All great leaders know exactly what buttons to push and when to push them.  They are experts at activating the talent that surrounds them.  They are equally as effective at matching unique areas of subject matter expertise and / or competencies to solve  problems and seek new solutions.

Fully knowing your team means that you have invested the time to understand how they are wired to think and what is required to motivate them to excel beyond what is expected from them.

3.       Clearly Define Roles & Responsibilities

When you successfully complete step 2, you can then more effectively and clearly define the roles and responsibilities of those on your team.  Now, don’t assume this is an easy step;  in fact, you’ll often find that people’s ideal roles  lie outside their job descriptions.

Each of your team member’s responsibilities must be interconnected and dependent upon one another.    This is not unlike team sports, where some players are known as “system players” – meaning that, although they may not be the most talented person on the team,  they know how to work best within the “system.”    This is why you must have a keen eye for talent that can evaluate people not  only on their ability to play a particular role – but even more so on whether they fit the workplace culture (the system) and  will be a team player.

For example, I once inherited an employee who wasn’t very good at his specific job.  Instead of firing him, I took the time to get to know him and utilized his natural talents as a strategic facilitator who could keep all of the moving parts within the department in proper alignment and in lock-step communication.   This person helped our team operate more efficiently and saved the company money by avoiding the bad decisions they previously made because of miscommunications.  He was eventually promoted into a special projects manager role.

A team should operate as a mosaic whose unique strengths and differences convert into a powerful united force.

4.       Be Proactive with Feedback

Feedback is the key to assuring any team is staying on track, but more importantly that it is improving each day.   Feedback should be proa

Feedback is simply the art of great communication.  It should be something that is part of one’s natural dialogue.  Feedback can be both formal and informal.    In fact, if it becomes too structured and stiff, it becomes difficult for the feedback to be authentic and impactful.

Remember that every team is different, with its own unique nuances and dynamics.  Treat them as such.  No cookie-cutter approach is allowed.   Allow proactive feedback to serve as your team’s greatest enabler for continuous improvement.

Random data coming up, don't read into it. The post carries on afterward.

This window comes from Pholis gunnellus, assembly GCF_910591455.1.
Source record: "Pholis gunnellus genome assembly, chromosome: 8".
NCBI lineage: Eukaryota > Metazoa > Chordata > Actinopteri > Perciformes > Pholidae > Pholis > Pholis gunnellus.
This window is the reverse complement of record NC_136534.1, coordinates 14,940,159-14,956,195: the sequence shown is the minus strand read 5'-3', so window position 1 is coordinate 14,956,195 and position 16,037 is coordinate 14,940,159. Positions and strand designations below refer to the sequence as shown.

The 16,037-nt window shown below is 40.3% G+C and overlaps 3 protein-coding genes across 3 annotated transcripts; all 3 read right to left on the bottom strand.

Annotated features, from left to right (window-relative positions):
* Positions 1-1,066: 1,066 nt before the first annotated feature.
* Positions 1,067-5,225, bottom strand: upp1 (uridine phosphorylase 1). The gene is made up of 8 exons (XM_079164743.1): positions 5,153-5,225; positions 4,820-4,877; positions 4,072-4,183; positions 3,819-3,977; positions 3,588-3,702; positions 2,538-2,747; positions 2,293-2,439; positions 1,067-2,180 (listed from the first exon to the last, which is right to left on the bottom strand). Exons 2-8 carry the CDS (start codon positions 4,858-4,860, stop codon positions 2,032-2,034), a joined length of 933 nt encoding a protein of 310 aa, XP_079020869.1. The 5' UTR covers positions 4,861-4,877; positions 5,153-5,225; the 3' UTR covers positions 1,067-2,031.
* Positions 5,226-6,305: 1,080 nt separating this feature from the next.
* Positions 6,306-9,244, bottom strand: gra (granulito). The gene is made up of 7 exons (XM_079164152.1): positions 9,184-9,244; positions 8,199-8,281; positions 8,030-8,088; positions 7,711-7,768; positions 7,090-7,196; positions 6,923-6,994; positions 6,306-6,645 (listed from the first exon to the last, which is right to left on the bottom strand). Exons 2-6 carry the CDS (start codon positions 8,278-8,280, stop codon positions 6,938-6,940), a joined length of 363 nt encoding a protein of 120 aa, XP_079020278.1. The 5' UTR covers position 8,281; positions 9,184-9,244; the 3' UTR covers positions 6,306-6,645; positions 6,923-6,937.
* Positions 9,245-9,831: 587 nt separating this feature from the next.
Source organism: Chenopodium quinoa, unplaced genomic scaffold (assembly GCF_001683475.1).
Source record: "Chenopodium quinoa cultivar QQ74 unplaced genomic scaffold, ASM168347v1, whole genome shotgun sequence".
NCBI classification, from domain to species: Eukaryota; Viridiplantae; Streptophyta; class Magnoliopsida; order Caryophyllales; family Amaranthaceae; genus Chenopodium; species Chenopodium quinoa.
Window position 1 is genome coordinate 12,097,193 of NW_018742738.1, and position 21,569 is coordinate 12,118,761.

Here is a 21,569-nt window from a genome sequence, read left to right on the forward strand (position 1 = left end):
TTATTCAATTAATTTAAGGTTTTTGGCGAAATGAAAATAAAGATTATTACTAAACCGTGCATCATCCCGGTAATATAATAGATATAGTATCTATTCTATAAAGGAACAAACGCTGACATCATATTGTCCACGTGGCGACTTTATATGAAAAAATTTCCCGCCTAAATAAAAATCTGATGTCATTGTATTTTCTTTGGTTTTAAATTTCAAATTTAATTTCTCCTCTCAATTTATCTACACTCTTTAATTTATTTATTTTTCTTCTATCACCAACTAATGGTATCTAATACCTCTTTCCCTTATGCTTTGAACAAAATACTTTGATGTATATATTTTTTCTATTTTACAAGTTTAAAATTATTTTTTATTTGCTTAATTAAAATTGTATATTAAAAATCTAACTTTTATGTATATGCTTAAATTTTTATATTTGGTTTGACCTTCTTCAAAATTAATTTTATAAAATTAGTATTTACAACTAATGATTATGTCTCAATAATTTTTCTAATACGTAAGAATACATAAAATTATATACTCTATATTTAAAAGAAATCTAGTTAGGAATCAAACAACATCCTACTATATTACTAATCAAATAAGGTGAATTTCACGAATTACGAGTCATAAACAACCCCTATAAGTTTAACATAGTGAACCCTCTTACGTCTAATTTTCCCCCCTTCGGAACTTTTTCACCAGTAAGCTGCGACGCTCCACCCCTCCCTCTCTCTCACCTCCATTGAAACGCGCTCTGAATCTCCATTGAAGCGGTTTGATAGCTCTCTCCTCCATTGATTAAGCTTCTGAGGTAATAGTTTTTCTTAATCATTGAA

Take the time to remind someone of how and what they can be doing better.  Learn from them. Don’t complicate the process of constructive feedback.  Feedback is two-way communication.

5.       Acknowledge and Reward

With proactive feedback comes acknowledgement and reward.  People love recognition, but are most appreciative of respect.   Take the time to give your teammates the proper accolades they have earned and deserve.   I have seen too many leaders take performance for granted because they don’t believe that one should be rewarded for “doing their job.”

At a time when people want to feel as if they are making a difference, be a thoughtful leader and reassure your team that you are paying attention to their efforts.   Being genuine in your recognition and respect goes a long way towards building loyalty and trust.  It organically ignites extra effort!

When people are acknowledged, their work brings them greater satisfaction and becomes more purposeful. 

6.       Always Celebrate Success

At a time when uncertainty is being dealt with each day, you must take the time to celebrate success.    This goes beyond acknowledgment – this is about taking a step-back and reflecting on what you have accomplished and what you have learned throughout the journey.

In today’s fast-paced, rapidly changing world of work, people are not taking enough time to understand why they were successful and how their success reverberated and positively impacted those around them.    I have seen leaders fall into the trap of self-aggrandizement – because of what their teams accomplished – rather than celebrating the success stories that in many cases required tremendous effort,  sacrifice and perseverance.

Celebration is a short-lived activity.  Don’t ignore it.  Take the time to live in the moment and remember what allowed you to cross the finish line.

Leaders are only as successful as their teams and the great ones know  that with the right team dynamics, decisions and diverse personalities, everyone wins in the end.

reach me at:

twitter @cc_wahome .

Charles Wahome |LinkedIn

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I welcome your thoughts. Author: Charles Wahome Chambers | Google+

Product Management Consultant